Limestone layers along the Great Ocean Road have eroded at different rates to create tunnels and caves as well as spectacular natural structures like the Twelve Apostles and the Loch Ard Gorge. Erosion occurs at a rapid rate as the awesome power of the sea pounds the earth, collapsing one of the Twelve Apostles in 2005 and tumbling the London Bridge rock formation into the sea in 1990. The breathtaking cliff faces of the Great Ocean Road fall away to a spectacular marine environment with the intertidal zone supporting a vast array of crabs, molluscs, fish, seaweed and algae as well as fantastic bird life, including albatross, gannets, shearwaters, honeyeaters, Rufous Bristlebirds, cockatoos, eagles, harriers and colonies of Little Penguins.
A large low elevation volcanic lava plain (known as the Werribee Plain) runs west of Melbourne to South Australia, broken by an occasional extinct volcano, sedimentary escarpment or granite outcrop. Volcanoes began erupting lava flows about 4.5 million years ago, with the youngest eruptions as recent as 10 000 years ago. Due to the rain shadow created by the Otway Ranges, the You Yangs are located in a pocket of dry grasslands and woodlands. Eucalypts such as Manna Gum, Yellow Gum and River Red Gum give way to sparse undergrowth of native shrubs and groundcovers with patches of Wattle and Drooping She oaks. This region provides habitat for populations of Eastern Grey Kangaroo, Koala and Jacky Lizards.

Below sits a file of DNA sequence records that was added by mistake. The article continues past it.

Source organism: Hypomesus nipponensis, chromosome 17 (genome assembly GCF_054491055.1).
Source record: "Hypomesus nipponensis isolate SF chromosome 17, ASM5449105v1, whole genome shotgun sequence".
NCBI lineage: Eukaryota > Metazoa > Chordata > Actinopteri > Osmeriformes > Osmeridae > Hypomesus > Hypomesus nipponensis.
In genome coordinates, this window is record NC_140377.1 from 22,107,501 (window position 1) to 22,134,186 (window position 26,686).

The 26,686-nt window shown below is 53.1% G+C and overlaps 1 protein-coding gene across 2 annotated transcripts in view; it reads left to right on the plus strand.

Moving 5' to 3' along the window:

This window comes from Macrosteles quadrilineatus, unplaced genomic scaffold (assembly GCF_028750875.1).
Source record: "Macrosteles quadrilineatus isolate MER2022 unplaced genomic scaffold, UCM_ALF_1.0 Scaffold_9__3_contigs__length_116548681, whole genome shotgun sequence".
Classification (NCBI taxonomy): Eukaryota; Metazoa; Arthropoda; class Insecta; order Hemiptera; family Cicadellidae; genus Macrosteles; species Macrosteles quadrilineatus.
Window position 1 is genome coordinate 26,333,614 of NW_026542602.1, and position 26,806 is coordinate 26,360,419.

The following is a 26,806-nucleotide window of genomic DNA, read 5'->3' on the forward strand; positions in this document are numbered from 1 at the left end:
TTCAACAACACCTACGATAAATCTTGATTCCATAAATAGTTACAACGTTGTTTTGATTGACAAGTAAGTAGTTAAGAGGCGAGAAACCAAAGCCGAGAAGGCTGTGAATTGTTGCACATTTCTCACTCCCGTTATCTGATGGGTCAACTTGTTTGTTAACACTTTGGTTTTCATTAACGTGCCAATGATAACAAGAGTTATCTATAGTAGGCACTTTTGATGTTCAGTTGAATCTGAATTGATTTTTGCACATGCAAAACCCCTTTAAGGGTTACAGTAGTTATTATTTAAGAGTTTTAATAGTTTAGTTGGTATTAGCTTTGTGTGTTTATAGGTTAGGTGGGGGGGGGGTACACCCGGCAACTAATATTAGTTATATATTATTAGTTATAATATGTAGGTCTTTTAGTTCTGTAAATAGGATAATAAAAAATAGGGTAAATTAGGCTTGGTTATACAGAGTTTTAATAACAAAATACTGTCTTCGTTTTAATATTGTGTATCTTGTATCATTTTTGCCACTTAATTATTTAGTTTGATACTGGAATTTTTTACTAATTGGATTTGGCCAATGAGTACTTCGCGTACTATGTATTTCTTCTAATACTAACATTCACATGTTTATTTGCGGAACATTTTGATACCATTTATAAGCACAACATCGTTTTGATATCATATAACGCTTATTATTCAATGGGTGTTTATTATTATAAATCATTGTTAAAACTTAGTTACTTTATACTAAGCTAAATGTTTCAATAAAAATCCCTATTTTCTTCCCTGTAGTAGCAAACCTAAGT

The hinterland region of the Otway National Park has prolific plant growth, being amongst the wettest parts of Victoria. The region boasts dense rainforests of Myrtle Beech, Blackwood and Tree-ferns, with an understorey of low ferns, mosses and fungi. This provides habitat for Swamp Wallabies, Koalas and Short-beaked Echidnas. This National Park has been declared an Important Bird Area (IBA) because it supports populations of Rufous Bristlebirds, Striated Fieldwrens and Pink Robins. It is also home to the Otway Black Snail, an endangered carnivorous snail found in the parks wettest areas.
A spectacular variety of plants can be found in the region’s wind-pruned heathlands, with more than 700 species recorded. In Spring, the landscapes are transformed with an vibrant wildflower display, with 79 species of orchid found here; being one of the most orchid-rich sites in Australia. The coastal heathlands protect Southern Brown Bandicoots, Short-beaked Echidnas, Swamp Wallabies, Lowlands Copperhead Snake as well as 80 species of birds including the Crimson Rosella, Common Bronzewing and Singing Honeyeaters.